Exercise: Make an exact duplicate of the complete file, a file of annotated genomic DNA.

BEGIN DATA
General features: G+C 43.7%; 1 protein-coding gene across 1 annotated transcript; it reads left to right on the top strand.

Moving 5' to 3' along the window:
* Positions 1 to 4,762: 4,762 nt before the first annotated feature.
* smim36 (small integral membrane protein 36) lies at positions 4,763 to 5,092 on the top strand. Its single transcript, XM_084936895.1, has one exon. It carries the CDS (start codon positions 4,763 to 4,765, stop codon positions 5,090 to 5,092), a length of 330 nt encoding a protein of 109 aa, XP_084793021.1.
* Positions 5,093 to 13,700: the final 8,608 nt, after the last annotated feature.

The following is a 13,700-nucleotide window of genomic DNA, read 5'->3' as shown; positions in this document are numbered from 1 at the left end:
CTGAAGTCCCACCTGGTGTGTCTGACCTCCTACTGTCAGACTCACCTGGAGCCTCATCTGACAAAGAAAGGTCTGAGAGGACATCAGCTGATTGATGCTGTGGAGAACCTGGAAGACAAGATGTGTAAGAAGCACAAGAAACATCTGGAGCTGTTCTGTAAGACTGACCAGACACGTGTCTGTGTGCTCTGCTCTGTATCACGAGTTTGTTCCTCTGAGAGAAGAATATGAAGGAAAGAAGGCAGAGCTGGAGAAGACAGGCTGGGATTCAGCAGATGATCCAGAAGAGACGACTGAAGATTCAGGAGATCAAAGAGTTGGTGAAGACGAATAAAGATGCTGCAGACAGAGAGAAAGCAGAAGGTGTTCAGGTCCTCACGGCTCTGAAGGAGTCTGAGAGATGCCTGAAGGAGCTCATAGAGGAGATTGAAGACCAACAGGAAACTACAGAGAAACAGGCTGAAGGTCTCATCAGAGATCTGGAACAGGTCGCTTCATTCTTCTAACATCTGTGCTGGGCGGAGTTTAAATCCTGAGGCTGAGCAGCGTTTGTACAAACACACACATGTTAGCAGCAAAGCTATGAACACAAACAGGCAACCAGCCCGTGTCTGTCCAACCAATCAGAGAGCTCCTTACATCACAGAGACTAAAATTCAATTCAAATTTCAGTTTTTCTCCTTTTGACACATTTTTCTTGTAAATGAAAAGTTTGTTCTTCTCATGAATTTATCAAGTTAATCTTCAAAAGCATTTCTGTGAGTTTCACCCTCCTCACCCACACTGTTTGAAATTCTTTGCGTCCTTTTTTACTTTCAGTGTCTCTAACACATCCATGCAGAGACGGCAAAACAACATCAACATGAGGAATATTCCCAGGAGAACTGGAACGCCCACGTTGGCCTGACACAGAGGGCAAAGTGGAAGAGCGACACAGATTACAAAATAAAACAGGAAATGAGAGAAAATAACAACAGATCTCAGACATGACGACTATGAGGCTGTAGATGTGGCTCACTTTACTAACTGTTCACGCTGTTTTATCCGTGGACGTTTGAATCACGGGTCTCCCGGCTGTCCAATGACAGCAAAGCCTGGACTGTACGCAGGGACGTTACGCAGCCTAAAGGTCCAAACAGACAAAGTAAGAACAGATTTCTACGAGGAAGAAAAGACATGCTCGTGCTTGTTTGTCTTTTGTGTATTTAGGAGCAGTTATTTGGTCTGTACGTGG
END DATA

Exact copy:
General features: G+C 43.7%; 1 protein-coding gene across 1 annotated transcript; it reads left to right on the top strand.

Moving 5' to 3' along the window:
* Positions 1 to 4,762: 4,762 nt before the first annotated feature.
* smim36 (small integral membrane protein 36) lies at positions 4,763 to 5,092 on the top strand. Its single transcript, XM_084936895.1, has one exon. It carries the CDS (start codon positions 4,763 to 4,765, stop codon positions 5,090 to 5,092), a length of 330 nt encoding a protein of 109 aa, XP_084793021.1.
* Positions 5,093 to 13,700: the final 8,608 nt, after the last annotated feature.

The following is a 13,700-nucleotide window of genomic DNA, read 5'->3' as shown; positions in this document are numbered from 1 at the left end:
CTGAAGTCCCACCTGGTGTGTCTGACCTCCTACTGTCAGACTCACCTGGAGCCTCATCTGACAAAGAAAGGTCTGAGAGGACATCAGCTGATTGATGCTGTGGAGAACCTGGAAGACAAGATGTGTAAGAAGCACAAGAAACATCTGGAGCTGTTCTGTAAGACTGACCAGACACGTGTCTGTGTGCTCTGCTCTGTATCACGAGTTTGTTCCTCTGAGAGAAGAATATGAAGGAAAGAAGGCAGAGCTGGAGAAGACAGGCTGGGATTCAGCAGATGATCCAGAAGAGACGACTGAAGATTCAGGAGATCAAAGAGTTGGTGAAGACGAATAAAGATGCTGCAGACAGAGAGAAAGCAGAAGGTGTTCAGGTCCTCACGGCTCTGAAGGAGTCTGAGAGATGCCTGAAGGAGCTCATAGAGGAGATTGAAGACCAACAGGAAACTACAGAGAAACAGGCTGAAGGTCTCATCAGAGATCTGGAACAGGTCGCTTCATTCTTCTAACATCTGTGCTGGGCGGAGTTTAAATCCTGAGGCTGAGCAGCGTTTGTACAAACACACACATGTTAGCAGCAAAGCTATGAACACAAACAGGCAACCAGCCCGTGTCTGTCCAACCAATCAGAGAGCTCCTTACATCACAGAGACTAAAATTCAATTCAAATTTCAGTTTTTCTCCTTTTGACACATTTTTCTTGTAAATGAAAAGTTTGTTCTTCTCATGAATTTATCAAGTTAATCTTCAAAAGCATTTCTGTGAGTTTCACCCTCCTCACCCACACTGTTTGAAATTCTTTGCGTCCTTTTTTACTTTCAGTGTCTCTAACACATCCATGCAGAGACGGCAAAACAACATCAACATGAGGAATATTCCCAGGAGAACTGGAACGCCCACGTTGGCCTGACACAGAGGGCAAAGTGGAAGAGCGACACAGATTACAAAATAAAACAGGAAATGAGAGAAAATAACAACAGATCTCAGACATGACGACTATGAGGCTGTAGATGTGGCTCACTTTACTAACTGTTCACGCTGTTTTATCCGTGGACGTTTGAATCACGGGTCTCCCGGCTGTCCAATGACAGCAAAGCCTGGACTGTACGCAGGGACGTTACGCAGCCTAAAGGTCCAAACAGACAAAGTAAGAACAGATTTCTACGAGGAAGAAAAGACATGCTCGTGCTTGTTTGTCTTTTGTGTATTTAGGAGCAGTTATTTGGTCTGTACGTGG